SCOOP EDITOR'S NOTE: The following is a transcript of another document leaked to the media concerning the build up to the Iraq war. It concerns a discussion in early 2002 between the UK Ambassador to the US and then Deputy Defence Secretary Paul Wolfowitz.
Importantly the following document appears to confirm the thrust of the allegations made concerning the so-called "Downing Street Memo", namely that the Bush Administration had already made up its mind to go to war against Iraq before it began the diplomatic offensive in the second half of 2002.
The transcript that follows was transcribed by a member of the Democratic Underground forums from the PDF version posted online. Some of the typos are from the original. Emphasis has been added to key passages.
– Scoop Co-Editor Alastair Thompson
CONFIDENTIAL AND PERSONAL
British Embassy Washington
From the Ambassador
Christopher Meyer KCMG
18 March 2002
Sir David Manning KCMG
No 10 Downing Street
IRAQ AND AFGHANISTAN: CONVERSATION WITH WOLFOWITZ
1 Paul Wolfowitz, the Deputy Secretary of Defense, came to Sunday lunch on 17 March.
2 On Iraq I opened by sticking very closely to the script that you used with Condi Rice last week, We backed regime change, but the plan had to be clever and failure was not an option. It would be a tough sell for us domestically, and probably tougher elsewhere in Europe. The US could go it alone if it wanted to. But if it wanted to act with partners, there had to be a strategy for building support for military action against Saddam. I then went through the need to wrongfoot Saddam on the inspectors and the UN SCRs and the critical importance of the MEPP as an integral part of the anti-Saddam strategy. If all this could be accomplished skilfully, we were fairly confident that a number of countries would come on board.
3 I said that the UK was giving serious thought to publishing a paper that would make the case against Saddam. If the UK were to join with the US in any operation against Saddam, we would have to be able to take a critical mass of parliamentary and public opinion with us. It was extraordinary how people had forgotten how bad he was.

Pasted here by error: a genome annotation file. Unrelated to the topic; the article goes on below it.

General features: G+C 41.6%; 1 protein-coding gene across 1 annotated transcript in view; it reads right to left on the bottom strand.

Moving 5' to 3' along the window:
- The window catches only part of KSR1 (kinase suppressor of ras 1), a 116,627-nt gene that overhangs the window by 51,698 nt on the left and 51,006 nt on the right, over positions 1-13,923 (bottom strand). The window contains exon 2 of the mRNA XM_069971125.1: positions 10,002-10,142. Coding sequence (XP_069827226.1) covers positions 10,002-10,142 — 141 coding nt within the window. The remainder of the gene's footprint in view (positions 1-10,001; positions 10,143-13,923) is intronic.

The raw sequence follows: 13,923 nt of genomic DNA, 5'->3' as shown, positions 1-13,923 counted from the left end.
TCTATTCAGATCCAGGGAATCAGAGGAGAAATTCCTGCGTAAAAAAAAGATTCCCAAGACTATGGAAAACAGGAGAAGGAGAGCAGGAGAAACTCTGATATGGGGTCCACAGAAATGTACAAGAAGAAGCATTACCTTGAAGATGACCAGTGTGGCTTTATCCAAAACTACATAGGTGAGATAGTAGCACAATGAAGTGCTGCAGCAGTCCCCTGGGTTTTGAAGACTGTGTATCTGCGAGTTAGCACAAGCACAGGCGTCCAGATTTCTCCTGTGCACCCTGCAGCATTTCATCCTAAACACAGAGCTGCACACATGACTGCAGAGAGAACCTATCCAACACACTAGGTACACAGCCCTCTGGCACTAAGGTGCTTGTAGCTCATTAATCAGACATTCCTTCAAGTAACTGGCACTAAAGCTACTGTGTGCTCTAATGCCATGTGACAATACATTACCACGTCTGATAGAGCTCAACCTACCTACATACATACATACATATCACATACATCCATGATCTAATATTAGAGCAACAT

4 Wolfowitz said that he fully agreed. He took a slightly different position from others in the Administration, who were focussed on Saddam's capacity to develop weapons of mass destruction. The WMD danger was of course crucial to the public case against Saddam, particularly the potential linkage to terrorism. But Wolfowitz thought it indispensable to spell out in detail Saddam's barbarism. This was well documented from what he had done during the occupation of Kuwait, the incursion into Kurdish territory, the assault on the Marsh Arabs, and to his own people. A lot of work had been done on this towards the end of the first Bush administration. Wolfowitz thought that this would go a long way to destroying any notion of moral equivalence between Iraq and Israel. I said that I had been forcefully struck, when addressing university audiences in the US how ready students were to gloss over Saddam's crimes and to blame the US and the UK for the suffering of the Iraqi people.
5 Wolfowitz said that it was absurd to deny the link between terrorism and Saddam. There might be doubt about the alleged meeting in Prague between Mohammed Atta, the lead hijacker on 9/11, and Iraqi intelligence (did we, he asked, know anything more about this meeting?). But there were other substantiated cases of Saddam giving comfort to terrorists, including someone involved in the first attack on the World Trade Center (the latest New Yorker apparently has a story about links between Saddam and Al Qaeda operating in Kurdistan).
6 I asked for Wolfowitz's take on the stuggle inside the Administration between the pro- and anti- INC lobbies (well documented in Sy Hersh's recent New Yorker piece, which I gave you). He said that he found himself between the two sides (but as the conversation developed, it became clear that Wolfowitz was far more pro-INC than not). He said that he was strongly opposed to what some were advocating: a coalition including all outside factions except the INC (INA, KDP, PUK, SCIRI). This would not work. Hostility towards the INC was in reality hostility towards Chalabi. It was true that Chalabi was not the easiest person to work with. Bute had a good record in bringing high-grade defectors out of Iraq. The CIA stubbornly refused to recognise this. They unreasonably denigrated the INC because of their fixation with Chalabi. When I mentioned that the INC was penetraded by Iraqi intelligence, Wolfowitz commented that this was probably the case with all the opposition groups: it was something we would have to live with. As to the Kurds, it was true that they were living well (another point to be made in any public dossier on Saddam) and that they feared provoking an incursion by Baghdad, But there were good people among the Kurds, including in particular Salih (?) of the PUK. Wolfowitz brushed over my reference to the absence of SUnni in the INC: there was a big difference between Iraqi and Iranian Shia. The former just wanted to be rid of Saddam.
7 Wolvowitz was pretty dismissive of the desirability of a military coup and of the defector generals in the wings. The latter had blood on their hands. The important thing was to try to have Saddam replaced by something like a functioning democracy. Though imperfect, the Kurdish model was not bad. How to achieve this, I asked? Only through a coalition of all the parties was the answer (we did not get into military planning).